Lots of major league players successfully moved from another position to first base. Not many first basemen moved to third.
“I can’t think of any, really,” Braves manager Brian Snitker said Wednesday.
The Braves are going to try it with Freddie Freeman. He said he’s “100 percent go” on playing third base when he returns from the DL next month so that Matt Adams can stay in the lineup as the first baseman.
There’s a reason why Snitker, a baseball lifer, couldn’t immediately think of any first basemen moving to another position. Sabermetrics and conventional wisdom agree that first base is the easiest position to field.
That's why sluggers who are considered too big, too clumsy or too unskilled to play elsewhere end up at first. First base also is where good hitters are stashed when they get too old or injured to play the other positions.
Those circumstances don’t describe Freeman, who is 27. He’s a big man (6-5, 220) but he moves fluidly at first base. Freeman doesn’t get to show off his arm much but it looks plenty strong when he does.
Yet Freeman will be making a difficult (albeit, I’m guessing, temporary) position switch. Ask Chipper Jones, who played 17,105 2/3 innings at third base for the Braves.
“He just told me it was going to be tough to do moving to third, and I said I understand that,” Freeman said.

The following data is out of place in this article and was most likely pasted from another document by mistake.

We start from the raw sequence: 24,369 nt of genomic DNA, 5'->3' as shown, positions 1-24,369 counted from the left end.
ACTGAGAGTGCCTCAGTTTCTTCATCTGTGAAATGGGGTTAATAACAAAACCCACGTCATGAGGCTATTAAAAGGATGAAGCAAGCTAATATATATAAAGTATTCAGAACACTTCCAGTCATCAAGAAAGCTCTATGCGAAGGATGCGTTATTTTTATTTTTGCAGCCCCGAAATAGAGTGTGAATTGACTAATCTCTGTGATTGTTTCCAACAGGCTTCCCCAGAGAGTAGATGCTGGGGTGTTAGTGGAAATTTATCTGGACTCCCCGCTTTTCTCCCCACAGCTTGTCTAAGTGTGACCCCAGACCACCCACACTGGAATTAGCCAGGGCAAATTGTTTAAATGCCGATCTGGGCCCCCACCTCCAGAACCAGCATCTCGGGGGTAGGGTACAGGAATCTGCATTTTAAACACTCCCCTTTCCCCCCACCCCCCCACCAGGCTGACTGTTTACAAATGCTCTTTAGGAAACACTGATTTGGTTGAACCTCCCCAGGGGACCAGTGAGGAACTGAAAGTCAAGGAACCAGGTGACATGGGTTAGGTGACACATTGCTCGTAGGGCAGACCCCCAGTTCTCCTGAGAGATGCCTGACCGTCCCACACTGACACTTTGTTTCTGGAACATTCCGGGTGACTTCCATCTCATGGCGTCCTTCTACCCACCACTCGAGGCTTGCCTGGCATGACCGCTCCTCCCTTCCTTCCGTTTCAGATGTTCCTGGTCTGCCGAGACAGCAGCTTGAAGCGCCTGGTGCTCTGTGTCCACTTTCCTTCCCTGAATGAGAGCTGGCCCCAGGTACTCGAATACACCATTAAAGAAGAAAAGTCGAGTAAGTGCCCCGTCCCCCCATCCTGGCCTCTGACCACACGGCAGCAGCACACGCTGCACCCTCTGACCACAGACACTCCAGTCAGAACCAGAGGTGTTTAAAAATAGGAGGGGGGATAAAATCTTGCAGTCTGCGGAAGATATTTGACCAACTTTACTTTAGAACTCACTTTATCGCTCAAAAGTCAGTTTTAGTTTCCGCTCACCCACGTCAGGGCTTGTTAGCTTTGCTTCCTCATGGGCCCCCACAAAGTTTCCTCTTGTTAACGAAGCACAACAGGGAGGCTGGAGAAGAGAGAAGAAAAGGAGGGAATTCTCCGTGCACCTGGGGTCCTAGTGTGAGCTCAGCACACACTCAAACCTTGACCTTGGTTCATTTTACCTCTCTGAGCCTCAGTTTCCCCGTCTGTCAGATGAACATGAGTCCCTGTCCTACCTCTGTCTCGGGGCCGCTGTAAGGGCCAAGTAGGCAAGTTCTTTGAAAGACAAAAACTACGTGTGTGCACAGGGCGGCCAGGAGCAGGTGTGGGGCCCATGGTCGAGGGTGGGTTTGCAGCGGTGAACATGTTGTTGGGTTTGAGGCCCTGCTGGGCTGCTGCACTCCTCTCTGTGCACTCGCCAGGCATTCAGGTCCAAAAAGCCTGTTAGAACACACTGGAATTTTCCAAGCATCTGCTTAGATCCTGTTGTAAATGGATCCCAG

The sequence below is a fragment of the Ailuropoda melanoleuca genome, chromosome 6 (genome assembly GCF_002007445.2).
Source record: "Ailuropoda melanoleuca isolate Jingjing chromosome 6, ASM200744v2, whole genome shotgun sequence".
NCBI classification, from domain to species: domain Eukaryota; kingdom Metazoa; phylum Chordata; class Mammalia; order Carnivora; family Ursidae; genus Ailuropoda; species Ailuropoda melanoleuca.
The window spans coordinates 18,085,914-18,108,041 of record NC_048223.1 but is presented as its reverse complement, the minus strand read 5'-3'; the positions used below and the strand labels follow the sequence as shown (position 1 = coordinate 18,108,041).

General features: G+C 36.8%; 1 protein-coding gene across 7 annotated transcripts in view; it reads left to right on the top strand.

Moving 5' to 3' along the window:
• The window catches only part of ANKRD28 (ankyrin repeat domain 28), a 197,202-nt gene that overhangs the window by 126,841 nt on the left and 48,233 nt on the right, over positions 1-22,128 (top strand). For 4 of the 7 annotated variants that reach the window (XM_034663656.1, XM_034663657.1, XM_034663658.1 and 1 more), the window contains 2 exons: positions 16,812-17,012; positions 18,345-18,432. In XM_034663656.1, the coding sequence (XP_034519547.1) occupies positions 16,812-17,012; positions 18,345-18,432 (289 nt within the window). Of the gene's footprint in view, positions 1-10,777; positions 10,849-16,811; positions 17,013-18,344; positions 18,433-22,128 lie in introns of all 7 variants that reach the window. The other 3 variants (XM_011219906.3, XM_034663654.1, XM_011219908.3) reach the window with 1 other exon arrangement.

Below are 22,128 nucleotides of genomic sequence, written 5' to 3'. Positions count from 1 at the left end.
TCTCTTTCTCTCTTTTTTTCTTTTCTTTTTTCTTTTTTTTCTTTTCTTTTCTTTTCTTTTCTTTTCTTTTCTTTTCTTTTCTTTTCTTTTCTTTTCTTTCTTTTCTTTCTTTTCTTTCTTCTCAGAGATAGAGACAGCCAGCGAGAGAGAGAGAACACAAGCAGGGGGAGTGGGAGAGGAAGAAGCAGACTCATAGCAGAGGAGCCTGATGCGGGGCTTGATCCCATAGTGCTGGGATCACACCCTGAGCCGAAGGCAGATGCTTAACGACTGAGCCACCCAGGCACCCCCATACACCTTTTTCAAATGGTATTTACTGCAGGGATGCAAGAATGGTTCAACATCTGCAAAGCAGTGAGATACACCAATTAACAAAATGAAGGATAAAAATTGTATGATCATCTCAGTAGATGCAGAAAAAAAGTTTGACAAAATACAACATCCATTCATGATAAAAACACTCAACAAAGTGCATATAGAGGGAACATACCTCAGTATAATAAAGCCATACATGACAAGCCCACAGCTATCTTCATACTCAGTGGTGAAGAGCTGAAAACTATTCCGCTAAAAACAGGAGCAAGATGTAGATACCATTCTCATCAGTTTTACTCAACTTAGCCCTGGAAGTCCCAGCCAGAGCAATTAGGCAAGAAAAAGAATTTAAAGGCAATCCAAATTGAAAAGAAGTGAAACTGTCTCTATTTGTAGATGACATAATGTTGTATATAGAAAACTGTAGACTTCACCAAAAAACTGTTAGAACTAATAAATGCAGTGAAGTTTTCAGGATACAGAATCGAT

Sabemetrics say the same thing.
A couple of years ago Jeff Zimmerman, writing for Hardball Times, reexamined the defensive spectrum, which tries to adjust positions based on the difficulty of playing them. From 2002 to 2014 third base was the most common position for first basemen to move to, which makes sense because it’s the next-easiest position on the defensive spectrum.
Zimmerman found that former first basemen played 52,190 innings at third base during that time period and cost their teams 6.9 runs per 162 innings. Only two defensive switches cost teams more runs: first base to shortstop (11.2 runs lost per 162 innings over a total of 7,726 innings) and left field to center field (8.8 per 162 innings over a total of 102,871 innings). Those Sabermetrics numbers aren't gospel--they are based on advanced defensive statistics that have improved but have flaws--yet I don't think it strains reason to believe that most first baseman are going to have trouble playing third.
I’m not saying Freeman can’t do it I’ve already mentioned the reasons why Freeman may be better suited to make the shift than the typical lumbering first baseman. Moving him to third is a better idea than sending Adams to the outfield , which would mean moving him two spots in difficultly on the defensive spectrum.
But there’s no doubt that Freeman is going to have to make a position change that isn't easy. That's why, historically, it's rarely worked out.
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